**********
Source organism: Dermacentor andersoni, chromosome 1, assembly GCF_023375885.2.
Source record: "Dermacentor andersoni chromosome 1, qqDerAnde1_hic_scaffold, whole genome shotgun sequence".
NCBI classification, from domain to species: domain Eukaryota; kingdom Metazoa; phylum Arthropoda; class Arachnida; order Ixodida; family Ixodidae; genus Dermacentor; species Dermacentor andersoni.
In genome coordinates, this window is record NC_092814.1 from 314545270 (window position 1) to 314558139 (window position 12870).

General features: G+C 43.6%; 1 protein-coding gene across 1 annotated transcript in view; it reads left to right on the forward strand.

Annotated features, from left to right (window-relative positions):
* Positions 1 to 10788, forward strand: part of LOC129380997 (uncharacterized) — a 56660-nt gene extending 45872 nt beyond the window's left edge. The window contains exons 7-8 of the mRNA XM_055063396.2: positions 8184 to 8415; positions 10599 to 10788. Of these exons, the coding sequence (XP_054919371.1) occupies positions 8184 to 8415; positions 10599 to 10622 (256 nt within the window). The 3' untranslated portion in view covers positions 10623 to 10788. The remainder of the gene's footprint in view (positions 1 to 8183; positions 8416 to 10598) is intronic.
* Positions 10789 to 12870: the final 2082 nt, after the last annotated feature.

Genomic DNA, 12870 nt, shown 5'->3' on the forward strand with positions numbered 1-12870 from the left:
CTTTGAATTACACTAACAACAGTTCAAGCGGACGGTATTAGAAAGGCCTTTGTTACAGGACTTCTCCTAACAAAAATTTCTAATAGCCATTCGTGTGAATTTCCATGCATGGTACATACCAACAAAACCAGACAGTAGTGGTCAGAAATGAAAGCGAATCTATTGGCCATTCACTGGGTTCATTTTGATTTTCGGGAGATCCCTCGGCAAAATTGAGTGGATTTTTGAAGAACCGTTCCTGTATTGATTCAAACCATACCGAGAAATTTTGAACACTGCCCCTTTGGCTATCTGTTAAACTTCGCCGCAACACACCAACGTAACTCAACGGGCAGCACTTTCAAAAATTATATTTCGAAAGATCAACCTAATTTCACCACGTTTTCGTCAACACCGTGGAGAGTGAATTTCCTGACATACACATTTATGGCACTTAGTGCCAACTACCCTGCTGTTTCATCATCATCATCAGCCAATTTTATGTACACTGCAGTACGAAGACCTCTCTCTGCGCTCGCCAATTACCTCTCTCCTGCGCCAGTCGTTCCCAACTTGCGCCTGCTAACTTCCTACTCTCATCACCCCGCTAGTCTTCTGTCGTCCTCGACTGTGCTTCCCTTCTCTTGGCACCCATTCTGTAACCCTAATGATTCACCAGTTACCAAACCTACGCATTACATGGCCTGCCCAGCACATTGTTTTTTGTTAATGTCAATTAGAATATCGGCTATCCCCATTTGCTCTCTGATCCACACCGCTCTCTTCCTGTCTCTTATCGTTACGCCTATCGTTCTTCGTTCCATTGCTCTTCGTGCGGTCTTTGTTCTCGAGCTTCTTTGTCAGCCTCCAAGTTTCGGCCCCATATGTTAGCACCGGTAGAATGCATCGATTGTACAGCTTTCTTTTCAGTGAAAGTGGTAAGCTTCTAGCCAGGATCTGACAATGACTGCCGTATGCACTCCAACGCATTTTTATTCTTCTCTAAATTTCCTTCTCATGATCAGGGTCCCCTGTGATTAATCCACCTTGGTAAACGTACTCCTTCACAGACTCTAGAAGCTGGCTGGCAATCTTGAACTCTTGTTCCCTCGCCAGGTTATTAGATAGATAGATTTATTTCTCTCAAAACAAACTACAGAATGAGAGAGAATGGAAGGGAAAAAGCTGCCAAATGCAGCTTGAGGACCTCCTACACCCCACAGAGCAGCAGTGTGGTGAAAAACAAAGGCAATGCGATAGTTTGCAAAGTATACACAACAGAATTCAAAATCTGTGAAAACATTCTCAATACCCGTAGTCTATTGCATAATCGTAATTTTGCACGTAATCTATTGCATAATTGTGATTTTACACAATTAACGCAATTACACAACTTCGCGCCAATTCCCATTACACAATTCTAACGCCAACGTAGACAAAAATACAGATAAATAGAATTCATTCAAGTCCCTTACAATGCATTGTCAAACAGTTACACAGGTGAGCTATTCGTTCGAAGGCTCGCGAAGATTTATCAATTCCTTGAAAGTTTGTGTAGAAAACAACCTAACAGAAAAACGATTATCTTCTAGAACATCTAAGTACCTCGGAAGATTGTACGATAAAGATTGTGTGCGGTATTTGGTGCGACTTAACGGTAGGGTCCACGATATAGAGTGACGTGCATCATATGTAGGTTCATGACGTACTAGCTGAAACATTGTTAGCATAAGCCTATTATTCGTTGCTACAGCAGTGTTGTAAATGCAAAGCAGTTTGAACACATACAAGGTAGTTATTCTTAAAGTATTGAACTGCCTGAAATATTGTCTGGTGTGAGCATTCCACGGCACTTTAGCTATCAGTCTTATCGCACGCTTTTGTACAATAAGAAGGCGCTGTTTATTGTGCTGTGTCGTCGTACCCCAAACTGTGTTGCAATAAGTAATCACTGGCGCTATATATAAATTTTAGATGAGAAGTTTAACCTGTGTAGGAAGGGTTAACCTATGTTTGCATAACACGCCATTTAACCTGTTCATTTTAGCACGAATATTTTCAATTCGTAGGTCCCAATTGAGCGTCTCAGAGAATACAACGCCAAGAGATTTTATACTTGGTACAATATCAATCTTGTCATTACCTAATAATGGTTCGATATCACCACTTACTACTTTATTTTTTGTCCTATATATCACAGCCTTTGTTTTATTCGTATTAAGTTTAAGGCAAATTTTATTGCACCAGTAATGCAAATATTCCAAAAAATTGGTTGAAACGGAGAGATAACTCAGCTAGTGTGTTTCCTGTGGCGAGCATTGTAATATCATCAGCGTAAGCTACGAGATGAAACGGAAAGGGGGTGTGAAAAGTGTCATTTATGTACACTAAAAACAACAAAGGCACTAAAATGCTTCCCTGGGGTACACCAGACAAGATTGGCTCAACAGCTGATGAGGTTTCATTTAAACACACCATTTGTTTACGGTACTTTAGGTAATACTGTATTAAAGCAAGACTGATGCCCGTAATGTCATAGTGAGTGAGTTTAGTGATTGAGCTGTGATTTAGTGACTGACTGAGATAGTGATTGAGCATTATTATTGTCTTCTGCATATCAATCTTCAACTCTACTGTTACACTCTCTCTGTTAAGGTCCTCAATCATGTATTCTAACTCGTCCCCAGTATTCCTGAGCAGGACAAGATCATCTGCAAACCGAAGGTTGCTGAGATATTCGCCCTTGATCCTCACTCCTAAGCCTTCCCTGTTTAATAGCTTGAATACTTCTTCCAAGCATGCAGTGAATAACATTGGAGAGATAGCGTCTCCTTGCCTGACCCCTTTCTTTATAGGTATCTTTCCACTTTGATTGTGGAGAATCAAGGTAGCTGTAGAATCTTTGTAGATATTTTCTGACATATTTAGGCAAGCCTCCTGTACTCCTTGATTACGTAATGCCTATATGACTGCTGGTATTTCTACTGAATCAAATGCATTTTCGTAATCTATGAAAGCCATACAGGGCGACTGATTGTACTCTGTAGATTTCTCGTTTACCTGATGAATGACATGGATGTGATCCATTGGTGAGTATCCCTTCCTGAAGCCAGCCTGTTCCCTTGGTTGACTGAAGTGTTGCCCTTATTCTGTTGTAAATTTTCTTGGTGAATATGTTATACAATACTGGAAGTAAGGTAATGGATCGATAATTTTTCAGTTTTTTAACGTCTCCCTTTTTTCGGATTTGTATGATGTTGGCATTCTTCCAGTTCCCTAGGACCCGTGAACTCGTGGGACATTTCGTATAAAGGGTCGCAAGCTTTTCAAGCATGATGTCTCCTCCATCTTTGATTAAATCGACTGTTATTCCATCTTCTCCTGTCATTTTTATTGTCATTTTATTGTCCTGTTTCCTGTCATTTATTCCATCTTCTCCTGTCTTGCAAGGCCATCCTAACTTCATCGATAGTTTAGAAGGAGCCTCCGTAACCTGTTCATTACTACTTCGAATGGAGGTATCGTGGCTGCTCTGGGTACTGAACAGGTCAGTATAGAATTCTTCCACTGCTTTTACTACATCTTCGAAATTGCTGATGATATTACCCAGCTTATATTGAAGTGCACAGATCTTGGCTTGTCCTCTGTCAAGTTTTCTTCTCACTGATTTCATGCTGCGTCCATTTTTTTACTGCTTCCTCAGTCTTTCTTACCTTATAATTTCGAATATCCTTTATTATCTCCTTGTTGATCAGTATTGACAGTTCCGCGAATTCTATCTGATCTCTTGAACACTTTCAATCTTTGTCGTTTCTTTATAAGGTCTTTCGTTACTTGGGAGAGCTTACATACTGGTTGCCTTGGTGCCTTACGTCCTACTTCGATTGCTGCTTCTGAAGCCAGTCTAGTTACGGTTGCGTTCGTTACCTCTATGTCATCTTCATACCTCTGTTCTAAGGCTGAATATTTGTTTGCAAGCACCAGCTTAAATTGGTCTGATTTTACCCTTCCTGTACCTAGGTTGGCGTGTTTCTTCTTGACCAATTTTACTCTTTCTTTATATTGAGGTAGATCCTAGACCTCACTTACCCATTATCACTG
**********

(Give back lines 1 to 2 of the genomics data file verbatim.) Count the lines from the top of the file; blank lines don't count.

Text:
Source organism: Dermacentor andersoni, chromosome 1, assembly GCF_023375885.2.
Source record: "Dermacentor andersoni chromosome 1, qqDerAnde1_hic_scaffold, whole genome shotgun sequence".